Monday, October 10, 2005

a revolution?????

Just got my regular Barna update over email and it was an interesting read. Barna has another book coming out called Revolution which is about about how there are Revolutionary Christians in U.S. choosing to BE the church instead of GO to church. here are some highlights:


By 2025 the local church will lose roughly half of its current market share and that alternative forms of faith experience and expression will pick up the slack... millions of committed born again Christians are choosing to advance their relationship with God by finding avenues of growth and service apart from a local church...

These people initially become dissatisfied with their local church experience, then attempt to change things so their faith walk can be more fruitful. The result is that they undergo heightened frustration over the inability to introduce positive change, which leads them to drop out of the local church altogether, often in anger. But because this entire adventure was instigated by their love for God and their desire to honor Him more fully, they finally transcend their frustration and anger by creating a series of connections that allow them to stay close to God and other believers without involvement in a local church....

The defining attribute of a Revolutionary is not whether they attend church, but whether they place God first in their lives and are willing to do whatever it takes to facilitate a deeper and growing relationship with Him and other believers. [They realize] their spiritual depth is not the responsibility of a local church; it is their own responsibility. In essence, these are people who have stopped going to church so they can be the Church....

The explosion of Revolutionaries in the U.S., raises new challenges for people involved in ministry. This new movement of God demands that there be new forms of leadership to appropriately guide people in their faith journey, Barna said. It requires new ways of measuring how well the Church at-large is doing, getting beyond attendance figures as the indicator of health. And it demands that new tools and resources be accessible to a growing contingent of people who are seeking to introduce their faith into every dimension of their life.

hmmm... a few questions...

  1. is this a false dichotomy of structure/going to church vs. organic/being the church? (see Alan Roxburgh)
  2. what does this mean for the way we do church planting?
  3. how does one mesure the success or faithfulness of "church" if it cannot depend on numbers?
  4. what is the role and purpose of worship in this new wave of missional revolutionaries?
  5. can't you have vibrant contemplative worship gatherings that propel and catalyze people into radical missional vocation?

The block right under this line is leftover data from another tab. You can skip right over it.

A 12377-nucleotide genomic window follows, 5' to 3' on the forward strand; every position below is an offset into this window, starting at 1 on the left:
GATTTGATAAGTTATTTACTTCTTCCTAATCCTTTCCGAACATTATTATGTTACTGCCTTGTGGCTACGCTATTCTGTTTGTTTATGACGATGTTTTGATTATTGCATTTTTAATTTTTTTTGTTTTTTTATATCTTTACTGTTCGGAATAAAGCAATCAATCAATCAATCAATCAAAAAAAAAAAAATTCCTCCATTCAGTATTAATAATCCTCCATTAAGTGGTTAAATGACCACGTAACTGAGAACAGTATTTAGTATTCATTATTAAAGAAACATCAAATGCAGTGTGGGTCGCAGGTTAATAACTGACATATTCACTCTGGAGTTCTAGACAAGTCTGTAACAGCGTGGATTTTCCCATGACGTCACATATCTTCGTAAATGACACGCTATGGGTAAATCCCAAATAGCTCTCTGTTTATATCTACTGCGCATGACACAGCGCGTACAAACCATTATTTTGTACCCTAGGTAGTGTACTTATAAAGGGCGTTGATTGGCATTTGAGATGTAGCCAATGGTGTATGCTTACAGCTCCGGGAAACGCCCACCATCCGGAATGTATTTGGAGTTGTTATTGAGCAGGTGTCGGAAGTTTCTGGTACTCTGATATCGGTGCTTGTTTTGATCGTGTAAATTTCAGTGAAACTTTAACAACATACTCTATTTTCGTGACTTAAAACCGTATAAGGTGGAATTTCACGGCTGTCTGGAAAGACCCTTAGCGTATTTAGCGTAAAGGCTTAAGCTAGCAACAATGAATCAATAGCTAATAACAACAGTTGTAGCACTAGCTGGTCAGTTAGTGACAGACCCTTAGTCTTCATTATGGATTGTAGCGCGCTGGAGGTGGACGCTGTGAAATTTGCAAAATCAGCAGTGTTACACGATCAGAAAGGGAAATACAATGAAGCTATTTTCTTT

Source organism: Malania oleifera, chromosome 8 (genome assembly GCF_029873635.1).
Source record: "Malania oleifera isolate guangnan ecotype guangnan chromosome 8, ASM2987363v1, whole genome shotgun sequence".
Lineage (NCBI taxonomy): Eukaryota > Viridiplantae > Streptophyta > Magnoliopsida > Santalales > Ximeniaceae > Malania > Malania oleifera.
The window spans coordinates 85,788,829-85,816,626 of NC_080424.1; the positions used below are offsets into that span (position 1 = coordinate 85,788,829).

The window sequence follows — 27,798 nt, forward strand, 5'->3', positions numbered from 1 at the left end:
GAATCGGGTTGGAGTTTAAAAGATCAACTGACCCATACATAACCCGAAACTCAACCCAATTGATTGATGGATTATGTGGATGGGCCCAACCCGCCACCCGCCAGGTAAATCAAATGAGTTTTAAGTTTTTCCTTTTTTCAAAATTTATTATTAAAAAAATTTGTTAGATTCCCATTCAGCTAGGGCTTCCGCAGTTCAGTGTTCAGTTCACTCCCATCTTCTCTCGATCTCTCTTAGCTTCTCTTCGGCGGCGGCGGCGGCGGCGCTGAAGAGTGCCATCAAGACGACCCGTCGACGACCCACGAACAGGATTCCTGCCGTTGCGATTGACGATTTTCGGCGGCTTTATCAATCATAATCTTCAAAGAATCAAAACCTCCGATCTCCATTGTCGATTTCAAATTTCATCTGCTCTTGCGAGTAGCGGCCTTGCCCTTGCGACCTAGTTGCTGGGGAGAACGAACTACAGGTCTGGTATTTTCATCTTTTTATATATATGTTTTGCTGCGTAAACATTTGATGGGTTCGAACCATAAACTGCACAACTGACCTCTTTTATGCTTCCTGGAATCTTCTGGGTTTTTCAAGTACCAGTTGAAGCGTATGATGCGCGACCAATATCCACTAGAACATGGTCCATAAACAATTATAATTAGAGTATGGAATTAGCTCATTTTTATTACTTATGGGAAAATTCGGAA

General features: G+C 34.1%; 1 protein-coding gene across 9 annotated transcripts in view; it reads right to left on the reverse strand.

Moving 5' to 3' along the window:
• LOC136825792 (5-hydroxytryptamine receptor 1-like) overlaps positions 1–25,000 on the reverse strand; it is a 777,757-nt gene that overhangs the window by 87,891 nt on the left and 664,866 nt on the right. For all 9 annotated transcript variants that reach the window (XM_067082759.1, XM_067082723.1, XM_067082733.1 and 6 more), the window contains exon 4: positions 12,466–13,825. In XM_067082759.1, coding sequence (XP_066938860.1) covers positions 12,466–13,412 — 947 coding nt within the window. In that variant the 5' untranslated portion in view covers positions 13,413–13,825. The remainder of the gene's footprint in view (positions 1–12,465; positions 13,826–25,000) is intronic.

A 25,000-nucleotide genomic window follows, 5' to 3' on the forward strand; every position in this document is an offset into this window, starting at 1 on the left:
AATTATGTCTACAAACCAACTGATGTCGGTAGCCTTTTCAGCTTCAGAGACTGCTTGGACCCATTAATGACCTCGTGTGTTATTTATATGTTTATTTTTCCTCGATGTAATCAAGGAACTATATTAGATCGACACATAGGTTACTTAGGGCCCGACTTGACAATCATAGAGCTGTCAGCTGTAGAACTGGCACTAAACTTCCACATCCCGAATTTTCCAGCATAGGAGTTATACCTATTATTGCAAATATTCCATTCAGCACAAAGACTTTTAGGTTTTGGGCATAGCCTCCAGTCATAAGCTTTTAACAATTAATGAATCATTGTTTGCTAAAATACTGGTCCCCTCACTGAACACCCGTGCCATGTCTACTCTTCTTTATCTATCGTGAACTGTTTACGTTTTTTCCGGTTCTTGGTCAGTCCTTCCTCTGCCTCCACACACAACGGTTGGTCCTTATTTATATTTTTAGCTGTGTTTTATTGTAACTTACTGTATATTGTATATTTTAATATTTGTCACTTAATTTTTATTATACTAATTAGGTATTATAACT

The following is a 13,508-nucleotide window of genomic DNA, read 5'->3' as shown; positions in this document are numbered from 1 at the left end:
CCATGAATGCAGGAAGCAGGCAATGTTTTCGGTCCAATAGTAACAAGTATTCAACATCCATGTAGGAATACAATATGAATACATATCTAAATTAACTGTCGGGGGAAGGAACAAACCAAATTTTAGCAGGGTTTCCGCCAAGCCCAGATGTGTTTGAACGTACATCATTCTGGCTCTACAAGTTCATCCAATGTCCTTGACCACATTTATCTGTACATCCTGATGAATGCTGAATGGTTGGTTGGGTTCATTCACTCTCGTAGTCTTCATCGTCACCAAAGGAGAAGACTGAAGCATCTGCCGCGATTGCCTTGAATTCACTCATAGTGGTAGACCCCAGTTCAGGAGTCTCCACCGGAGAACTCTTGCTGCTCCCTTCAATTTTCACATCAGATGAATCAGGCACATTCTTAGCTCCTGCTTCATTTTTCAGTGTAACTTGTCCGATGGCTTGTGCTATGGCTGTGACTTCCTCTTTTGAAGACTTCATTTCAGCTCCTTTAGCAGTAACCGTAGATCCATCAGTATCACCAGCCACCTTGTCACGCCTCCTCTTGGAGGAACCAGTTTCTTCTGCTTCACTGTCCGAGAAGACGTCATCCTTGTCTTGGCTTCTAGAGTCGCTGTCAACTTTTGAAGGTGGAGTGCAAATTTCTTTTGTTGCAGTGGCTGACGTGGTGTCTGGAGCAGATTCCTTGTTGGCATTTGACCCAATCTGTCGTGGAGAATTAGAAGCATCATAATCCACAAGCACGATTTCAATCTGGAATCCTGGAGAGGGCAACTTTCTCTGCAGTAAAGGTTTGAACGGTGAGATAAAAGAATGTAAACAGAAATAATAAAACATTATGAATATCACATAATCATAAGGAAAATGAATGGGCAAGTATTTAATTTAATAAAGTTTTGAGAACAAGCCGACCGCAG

6. can these so-called revolutionaries provide passageways for the lukewarm pew-sitter to get involved in radical mission?
  7. how is my community (the open door) spurring on, supporting and encouraging this kind of revolutionary missional activity?

Please pipe in!

19 comments:

SFTS discussion said...

what Barna is expressing is what alot of people in mainline denominations don't understand. Soon, I think the large mega-churches will begin to experience this as well. people don't want to be a member of an institution. they want a lifestyle. one that is sustainable, uplifting, and has values that match those of the kingdon of God. The church's values often look like those of a corporation; we want growth, we want to expand...when church feels like another place to do business, people get disenfranchised.
I especillay resonate with the third paragraph. people who enter a church and want to make positive change get burned out when things don't change. they believe in God and no longer believe in church.
This isn't a revolution. It is a rediscovery of the basic human longing for community. Community doesn't happen best in the pews surrounded by 200 other people. It happens at the table. In the living room. In a restaurant, at a bar, wherever small groups can gather and be authentic and vulnerable.
The future, as I see it, is multi-racial, multi-ethnic,networked house churches led by tentmaking shepherds. Its not an easy job, but I'm up for it.

Anonymous said...

My good friend Johnathan Tagg said,

I think hype is when we try and manipulate reality to create a market spot. I think many movements of pop-Christianity fit into this exchange of goods and services – think how quickly (within 6 months!) they come and go. There influence lasts about as long as the newcomers classes.